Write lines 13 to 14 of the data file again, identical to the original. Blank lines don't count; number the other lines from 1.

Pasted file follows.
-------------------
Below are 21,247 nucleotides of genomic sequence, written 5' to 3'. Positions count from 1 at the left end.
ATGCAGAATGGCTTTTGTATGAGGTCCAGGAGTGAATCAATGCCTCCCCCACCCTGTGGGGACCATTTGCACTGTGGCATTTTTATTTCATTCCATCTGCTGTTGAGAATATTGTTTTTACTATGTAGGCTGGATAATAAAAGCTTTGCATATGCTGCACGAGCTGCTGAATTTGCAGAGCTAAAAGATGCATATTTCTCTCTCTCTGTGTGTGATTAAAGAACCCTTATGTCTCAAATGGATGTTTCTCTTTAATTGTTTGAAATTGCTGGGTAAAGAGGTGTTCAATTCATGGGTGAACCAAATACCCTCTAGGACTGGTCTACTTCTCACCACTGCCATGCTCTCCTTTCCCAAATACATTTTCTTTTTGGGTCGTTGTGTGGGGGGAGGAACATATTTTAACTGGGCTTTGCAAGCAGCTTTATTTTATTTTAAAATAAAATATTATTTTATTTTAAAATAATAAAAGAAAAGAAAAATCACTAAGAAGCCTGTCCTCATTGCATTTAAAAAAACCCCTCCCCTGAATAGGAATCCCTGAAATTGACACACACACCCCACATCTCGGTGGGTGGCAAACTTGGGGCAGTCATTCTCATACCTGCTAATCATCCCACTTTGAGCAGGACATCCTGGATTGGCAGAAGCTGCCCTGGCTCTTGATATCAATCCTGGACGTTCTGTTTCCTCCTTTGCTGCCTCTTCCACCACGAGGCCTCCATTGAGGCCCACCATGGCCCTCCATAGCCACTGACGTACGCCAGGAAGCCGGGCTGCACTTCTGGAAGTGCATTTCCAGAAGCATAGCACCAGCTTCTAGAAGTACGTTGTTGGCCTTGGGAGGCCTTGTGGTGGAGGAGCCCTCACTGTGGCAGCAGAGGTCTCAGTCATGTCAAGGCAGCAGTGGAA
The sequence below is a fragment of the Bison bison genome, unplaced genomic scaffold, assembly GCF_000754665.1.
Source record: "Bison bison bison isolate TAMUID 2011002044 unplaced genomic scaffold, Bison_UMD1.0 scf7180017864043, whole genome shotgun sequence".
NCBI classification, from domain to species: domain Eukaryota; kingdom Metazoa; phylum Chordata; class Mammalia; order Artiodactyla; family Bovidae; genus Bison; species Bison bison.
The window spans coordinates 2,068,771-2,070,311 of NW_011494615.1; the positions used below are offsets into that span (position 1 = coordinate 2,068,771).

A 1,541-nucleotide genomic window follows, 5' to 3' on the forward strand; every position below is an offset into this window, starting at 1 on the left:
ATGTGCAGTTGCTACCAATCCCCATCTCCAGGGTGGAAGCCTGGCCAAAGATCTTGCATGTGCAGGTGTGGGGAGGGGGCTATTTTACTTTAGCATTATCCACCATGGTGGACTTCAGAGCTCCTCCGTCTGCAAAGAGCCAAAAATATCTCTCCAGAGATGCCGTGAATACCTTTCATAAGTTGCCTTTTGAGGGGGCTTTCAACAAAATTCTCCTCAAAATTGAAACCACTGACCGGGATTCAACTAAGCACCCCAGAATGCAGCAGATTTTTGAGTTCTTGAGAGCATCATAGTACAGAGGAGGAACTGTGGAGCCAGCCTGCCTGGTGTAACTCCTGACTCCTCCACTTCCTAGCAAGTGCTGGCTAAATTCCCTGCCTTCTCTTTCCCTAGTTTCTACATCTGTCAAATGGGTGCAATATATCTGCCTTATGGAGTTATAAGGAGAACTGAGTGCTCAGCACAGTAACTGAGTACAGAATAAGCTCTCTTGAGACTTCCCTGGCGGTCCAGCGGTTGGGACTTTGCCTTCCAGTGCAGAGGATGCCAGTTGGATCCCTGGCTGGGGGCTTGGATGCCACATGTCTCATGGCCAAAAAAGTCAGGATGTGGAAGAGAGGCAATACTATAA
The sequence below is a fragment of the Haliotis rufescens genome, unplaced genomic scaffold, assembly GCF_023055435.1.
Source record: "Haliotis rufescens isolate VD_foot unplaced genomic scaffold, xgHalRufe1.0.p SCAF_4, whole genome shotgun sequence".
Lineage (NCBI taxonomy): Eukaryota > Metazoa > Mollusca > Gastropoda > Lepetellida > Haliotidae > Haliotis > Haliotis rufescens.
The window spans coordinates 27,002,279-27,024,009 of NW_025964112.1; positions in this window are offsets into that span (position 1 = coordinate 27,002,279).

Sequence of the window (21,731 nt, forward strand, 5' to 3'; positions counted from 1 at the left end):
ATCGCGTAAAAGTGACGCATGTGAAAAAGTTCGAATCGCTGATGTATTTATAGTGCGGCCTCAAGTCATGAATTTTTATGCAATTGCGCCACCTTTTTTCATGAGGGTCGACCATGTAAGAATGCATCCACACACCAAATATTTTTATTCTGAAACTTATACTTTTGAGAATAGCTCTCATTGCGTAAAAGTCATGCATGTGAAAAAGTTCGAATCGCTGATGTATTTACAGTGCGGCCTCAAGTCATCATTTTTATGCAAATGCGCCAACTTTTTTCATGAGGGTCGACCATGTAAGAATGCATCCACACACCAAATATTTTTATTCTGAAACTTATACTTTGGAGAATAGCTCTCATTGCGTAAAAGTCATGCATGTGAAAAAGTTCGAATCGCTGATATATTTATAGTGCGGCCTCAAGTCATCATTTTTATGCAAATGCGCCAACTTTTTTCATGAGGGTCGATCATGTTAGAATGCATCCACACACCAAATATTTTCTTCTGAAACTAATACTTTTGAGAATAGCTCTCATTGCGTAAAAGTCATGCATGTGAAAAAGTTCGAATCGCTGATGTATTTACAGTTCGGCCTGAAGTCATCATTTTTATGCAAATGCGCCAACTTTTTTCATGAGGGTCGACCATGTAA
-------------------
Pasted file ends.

Sequence of the window (21,731 nt, forward strand, 5' to 3'; positions counted from 1 at the left end):
ATCGCGTAAAAGTGACGCATGTGAAAAAGTTCGAATCGCTGATGTATTTATAGTGCGGCCTCAAGTCATGAATTTTTATGCAATTGCGCCACCTTTTTTCATGAGGGTCGACCATGTAAGAATGCATCCACACACCAAATATTTTTATTCTGAAACTTATACTTTTGAGAATAGCTCTCATTGCGTAAAAGTCATGCATGTGAAAAAGTTCGAATCGCTGATGTATTTACAGTGCGGCCTCAAGTCATCATTTTTATGCAAATGCGCCAACTTTTTTCATGAGGGTCGACCATGTAAGAATGCATCCACACACCAAATATTTTTATTCTGAAACTTATACTTTGGAGAATAGCTCTCATTGCGTAAAAGTCATGCATGTGAAAAAGTTCGAATCGCTGATATATTTATAGTGCGGCCTCAAGTCATCATTTTTATGCAAATGCGCCAACTTTTTTCATGAGGGTCGATCATGTTAGAATGCATCCACACACCAAATATTTTCTTCTGAAACTAATACTTTTGAGAATAGCTCTCATTGCGTAAAAGTCATGCATGTGAAAAAGTTCGAATCGCTGATGTATTTACAGTTCGGCCTGAAGTCATCATTTTTATGCAAATGCGCCAACTTTTTTCATGAGGGTCGACCATGTAA